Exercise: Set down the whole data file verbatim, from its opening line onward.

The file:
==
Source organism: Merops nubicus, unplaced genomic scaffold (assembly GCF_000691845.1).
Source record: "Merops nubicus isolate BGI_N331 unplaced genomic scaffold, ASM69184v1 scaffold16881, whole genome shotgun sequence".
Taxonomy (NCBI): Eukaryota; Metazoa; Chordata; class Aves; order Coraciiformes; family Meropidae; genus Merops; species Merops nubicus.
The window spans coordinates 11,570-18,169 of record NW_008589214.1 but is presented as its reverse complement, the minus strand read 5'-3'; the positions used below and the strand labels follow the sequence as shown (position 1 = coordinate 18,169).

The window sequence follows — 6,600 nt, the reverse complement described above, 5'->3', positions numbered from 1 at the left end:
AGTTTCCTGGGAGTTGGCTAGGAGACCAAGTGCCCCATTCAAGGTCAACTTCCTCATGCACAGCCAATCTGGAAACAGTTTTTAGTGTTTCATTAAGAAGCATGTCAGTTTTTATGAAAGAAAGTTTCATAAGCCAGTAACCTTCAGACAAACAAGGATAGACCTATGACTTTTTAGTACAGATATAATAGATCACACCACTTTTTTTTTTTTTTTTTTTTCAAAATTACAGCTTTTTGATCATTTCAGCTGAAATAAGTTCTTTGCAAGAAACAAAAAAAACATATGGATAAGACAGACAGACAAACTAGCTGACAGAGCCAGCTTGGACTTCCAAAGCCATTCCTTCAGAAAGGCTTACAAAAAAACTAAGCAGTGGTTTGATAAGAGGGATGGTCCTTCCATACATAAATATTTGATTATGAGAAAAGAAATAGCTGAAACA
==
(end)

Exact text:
Source organism: Merops nubicus, unplaced genomic scaffold (assembly GCF_000691845.1).
Source record: "Merops nubicus isolate BGI_N331 unplaced genomic scaffold, ASM69184v1 scaffold16881, whole genome shotgun sequence".
Taxonomy (NCBI): Eukaryota; Metazoa; Chordata; class Aves; order Coraciiformes; family Meropidae; genus Merops; species Merops nubicus.
The window spans coordinates 11,570-18,169 of record NW_008589214.1 but is presented as its reverse complement, the minus strand read 5'-3'; the positions used below and the strand labels follow the sequence as shown (position 1 = coordinate 18,169).

The window sequence follows — 6,600 nt, the reverse complement described above, 5'->3', positions numbered from 1 at the left end:
AGTTTCCTGGGAGTTGGCTAGGAGACCAAGTGCCCCATTCAAGGTCAACTTCCTCATGCACAGCCAATCTGGAAACAGTTTTTAGTGTTTCATTAAGAAGCATGTCAGTTTTTATGAAAGAAAGTTTCATAAGCCAGTAACCTTCAGACAAACAAGGATAGACCTATGACTTTTTAGTACAGATATAATAGATCACACCACTTTTTTTTTTTTTTTTTTTTCAAAATTACAGCTTTTTGATCATTTCAGCTGAAATAAGTTCTTTGCAAGAAACAAAAAAAACATATGGATAAGACAGACAGACAAACTAGCTGACAGAGCCAGCTTGGACTTCCAAAGCCATTCCTTCAGAAAGGCTTACAAAAAAACTAAGCAGTGGTTTGATAAGAGGGATGGTCCTTCCATACATAAATATTTGATTATGAGAAAAGAAATAGCTGAAACA